Friday, 26 September 2014

Why most scientists don't take Susan Greenfield seriously


Three years ago I wrote an open letter to Susan Greenfield, asking her to please stop claiming there is a link between autism and use of digital media. It’s never pleasant criticizing a colleague, and since my earlier blogpost I’ve held back from further comment, hoping that she might refrain from making claims about autism, and/or that interest in her views would just die down. But now she's back, reiterating the claims in a new book and TV interview, and I can remain silent no longer.

Greenfield featured last week as the subject of a BBC interview in the series Hard Talk. The interviewer, Stephen Sackur, asked her specifically if she really believed her claims that exposure to modern digital media – the internet, video games, social media – were damaging to children’s development. Greenfield stressed that she did: although she herself had not done direct research on the internet/brain impact link, there was ample research to persuade her it was real. Specifically, she stated: “.. in terms of the evidence, anyone is welcome to look at my website, and it’s been up there for the last year. There’s 500 peer-reviewed papers in support of the possible problematic effects.”

A fact-check on the “500 peer-reviewed papers”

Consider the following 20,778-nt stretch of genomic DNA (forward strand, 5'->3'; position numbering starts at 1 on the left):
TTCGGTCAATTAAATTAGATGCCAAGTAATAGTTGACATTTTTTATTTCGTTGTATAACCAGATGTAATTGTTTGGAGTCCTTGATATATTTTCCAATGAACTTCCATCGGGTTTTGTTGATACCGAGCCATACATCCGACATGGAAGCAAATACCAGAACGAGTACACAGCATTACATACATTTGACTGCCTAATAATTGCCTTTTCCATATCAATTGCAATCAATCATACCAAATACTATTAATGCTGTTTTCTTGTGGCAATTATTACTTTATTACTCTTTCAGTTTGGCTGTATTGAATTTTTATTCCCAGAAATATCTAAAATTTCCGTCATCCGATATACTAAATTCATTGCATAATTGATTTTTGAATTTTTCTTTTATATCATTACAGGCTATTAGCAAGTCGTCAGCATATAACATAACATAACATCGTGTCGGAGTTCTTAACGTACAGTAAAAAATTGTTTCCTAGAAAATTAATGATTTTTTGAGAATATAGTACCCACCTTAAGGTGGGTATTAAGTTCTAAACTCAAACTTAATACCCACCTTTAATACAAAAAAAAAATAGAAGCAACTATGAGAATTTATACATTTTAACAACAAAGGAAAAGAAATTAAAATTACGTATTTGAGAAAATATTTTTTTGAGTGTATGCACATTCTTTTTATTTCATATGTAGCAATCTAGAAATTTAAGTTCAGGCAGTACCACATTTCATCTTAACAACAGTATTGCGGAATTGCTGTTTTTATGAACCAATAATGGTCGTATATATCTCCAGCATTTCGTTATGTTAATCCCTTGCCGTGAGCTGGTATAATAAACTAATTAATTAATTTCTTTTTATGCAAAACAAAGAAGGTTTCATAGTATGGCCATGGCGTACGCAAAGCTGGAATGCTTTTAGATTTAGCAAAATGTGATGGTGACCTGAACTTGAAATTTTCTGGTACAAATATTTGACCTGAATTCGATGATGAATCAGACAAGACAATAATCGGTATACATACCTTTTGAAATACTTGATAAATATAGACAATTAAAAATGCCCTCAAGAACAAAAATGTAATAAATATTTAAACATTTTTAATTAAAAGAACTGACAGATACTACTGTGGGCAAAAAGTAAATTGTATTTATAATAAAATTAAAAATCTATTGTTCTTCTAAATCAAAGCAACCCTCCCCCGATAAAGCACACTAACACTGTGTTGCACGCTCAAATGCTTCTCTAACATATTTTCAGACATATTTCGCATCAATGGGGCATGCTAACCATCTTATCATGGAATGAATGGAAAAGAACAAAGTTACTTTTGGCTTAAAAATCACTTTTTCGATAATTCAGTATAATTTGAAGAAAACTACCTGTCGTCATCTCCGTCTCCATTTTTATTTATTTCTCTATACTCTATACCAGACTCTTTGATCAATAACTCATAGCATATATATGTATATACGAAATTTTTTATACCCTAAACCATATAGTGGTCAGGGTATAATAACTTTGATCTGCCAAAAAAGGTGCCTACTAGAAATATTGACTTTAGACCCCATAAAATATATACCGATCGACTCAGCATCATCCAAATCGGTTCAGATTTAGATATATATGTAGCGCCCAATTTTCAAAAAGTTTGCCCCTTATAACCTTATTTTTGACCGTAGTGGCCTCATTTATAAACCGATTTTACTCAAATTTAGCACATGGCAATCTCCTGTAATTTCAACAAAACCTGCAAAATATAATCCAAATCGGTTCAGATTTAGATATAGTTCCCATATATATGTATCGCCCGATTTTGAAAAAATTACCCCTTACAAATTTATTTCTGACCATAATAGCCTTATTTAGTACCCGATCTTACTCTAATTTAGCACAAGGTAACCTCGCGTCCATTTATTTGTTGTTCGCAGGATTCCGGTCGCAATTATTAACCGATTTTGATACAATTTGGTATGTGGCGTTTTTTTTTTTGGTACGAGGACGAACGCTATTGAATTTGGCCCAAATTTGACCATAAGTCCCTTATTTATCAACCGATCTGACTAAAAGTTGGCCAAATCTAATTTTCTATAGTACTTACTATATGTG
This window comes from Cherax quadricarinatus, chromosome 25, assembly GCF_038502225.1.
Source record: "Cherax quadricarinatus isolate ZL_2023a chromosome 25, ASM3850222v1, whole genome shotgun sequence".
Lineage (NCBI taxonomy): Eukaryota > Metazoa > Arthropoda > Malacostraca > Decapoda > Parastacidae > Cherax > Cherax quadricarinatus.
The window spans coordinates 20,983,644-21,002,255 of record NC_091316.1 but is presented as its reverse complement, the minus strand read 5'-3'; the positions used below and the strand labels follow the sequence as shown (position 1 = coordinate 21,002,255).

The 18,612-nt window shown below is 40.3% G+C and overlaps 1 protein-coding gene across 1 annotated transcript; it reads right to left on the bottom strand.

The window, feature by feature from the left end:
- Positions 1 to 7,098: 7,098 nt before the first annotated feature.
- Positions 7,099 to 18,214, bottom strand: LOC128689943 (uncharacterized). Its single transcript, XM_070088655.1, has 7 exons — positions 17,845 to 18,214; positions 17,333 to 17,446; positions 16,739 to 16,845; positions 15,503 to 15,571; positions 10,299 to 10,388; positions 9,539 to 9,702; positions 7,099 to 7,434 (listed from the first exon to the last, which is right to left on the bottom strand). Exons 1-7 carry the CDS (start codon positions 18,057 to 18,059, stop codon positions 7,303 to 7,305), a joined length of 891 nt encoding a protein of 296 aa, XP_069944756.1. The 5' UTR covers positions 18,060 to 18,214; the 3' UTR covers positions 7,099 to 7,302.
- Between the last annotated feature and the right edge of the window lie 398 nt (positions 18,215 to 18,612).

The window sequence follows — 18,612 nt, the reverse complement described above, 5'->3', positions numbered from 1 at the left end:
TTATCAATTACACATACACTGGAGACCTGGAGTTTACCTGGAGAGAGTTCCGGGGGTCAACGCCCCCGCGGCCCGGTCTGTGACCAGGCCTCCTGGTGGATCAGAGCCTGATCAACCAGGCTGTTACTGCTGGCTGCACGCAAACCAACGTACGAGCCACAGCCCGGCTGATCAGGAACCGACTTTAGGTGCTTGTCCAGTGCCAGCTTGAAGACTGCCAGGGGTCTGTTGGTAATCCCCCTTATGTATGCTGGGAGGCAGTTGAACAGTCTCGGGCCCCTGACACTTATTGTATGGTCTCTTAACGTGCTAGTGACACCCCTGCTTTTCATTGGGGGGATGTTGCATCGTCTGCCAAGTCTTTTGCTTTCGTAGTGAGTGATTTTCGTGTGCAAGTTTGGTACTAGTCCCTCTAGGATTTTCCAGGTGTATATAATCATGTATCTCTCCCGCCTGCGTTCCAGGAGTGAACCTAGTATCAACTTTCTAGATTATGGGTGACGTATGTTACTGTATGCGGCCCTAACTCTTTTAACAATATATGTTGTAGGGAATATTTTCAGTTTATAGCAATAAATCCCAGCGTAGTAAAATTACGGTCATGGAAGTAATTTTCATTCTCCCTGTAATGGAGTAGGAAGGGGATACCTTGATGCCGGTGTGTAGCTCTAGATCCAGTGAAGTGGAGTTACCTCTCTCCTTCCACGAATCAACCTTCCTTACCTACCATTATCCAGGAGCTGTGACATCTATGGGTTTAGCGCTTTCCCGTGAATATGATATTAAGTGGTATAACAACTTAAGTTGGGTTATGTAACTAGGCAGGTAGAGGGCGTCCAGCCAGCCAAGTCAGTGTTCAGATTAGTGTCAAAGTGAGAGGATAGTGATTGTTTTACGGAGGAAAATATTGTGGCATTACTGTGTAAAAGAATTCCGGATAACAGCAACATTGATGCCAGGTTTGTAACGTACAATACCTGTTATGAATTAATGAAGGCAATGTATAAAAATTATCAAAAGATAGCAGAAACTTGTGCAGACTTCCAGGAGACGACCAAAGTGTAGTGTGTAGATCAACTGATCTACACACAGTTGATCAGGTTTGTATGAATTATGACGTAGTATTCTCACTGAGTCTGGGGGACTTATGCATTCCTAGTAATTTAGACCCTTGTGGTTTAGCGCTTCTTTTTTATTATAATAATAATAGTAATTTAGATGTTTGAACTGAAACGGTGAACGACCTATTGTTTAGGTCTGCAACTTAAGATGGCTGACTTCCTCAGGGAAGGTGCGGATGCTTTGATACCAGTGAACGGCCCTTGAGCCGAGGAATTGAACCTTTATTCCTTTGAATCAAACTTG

So I took a look. The list can be downloaded from here: it’s not exactly a systematic review. I counted 395 distinct items, but only a small proportion are peer-reviewed papers that find evidence of adverse effects from digital technology. There are articles from the Daily Mail and reports by pressure groups. There are some weird things that seem to have found their way onto the list by accident, such as a report on the global tobacco epidemic, and another from Department of Work and Pensions on differences in life expectancy for 20-, 50- and 80-year-olds. I must confess I did not read these cover to cover, but a link with 'mind change' was hard to see. Of the 234 peer-reviewed papers, some are reports on internet trends that contain nothing about adverse consequences, some are straightforward studies of neuroplasticity that don’t feature the internet, and others are of uncertain relevance. Overall, there were 168 papers that were concerned with effects of digital technology on behaviour and 15 concerned with effects on the brain. Furthermore, a wide range of topics was included: internet addiction, Facebook and social relations, violent games and aggression, reading on screens vs books, cyberbullying, ‘brain training’ and benefits for visuospatial skills, effects of multitasking on attention. I could only skim titles and a few abstracts, but I did not come away feeling there was overwhelming evidence of adverse consequences of these new technologies. Rather, papers covered a mix of risks and benefits with varying quality of evidence. There is, for instance, a massive literature on Facebook influences on self-esteem and social networks, but much of it talks of benefits. The better studies also noted the difficulties of inferring causation from correlational data: for instance, it’s possible that an addictive attitude to a computer game is as much a consequence as a cause of problems with everyday life.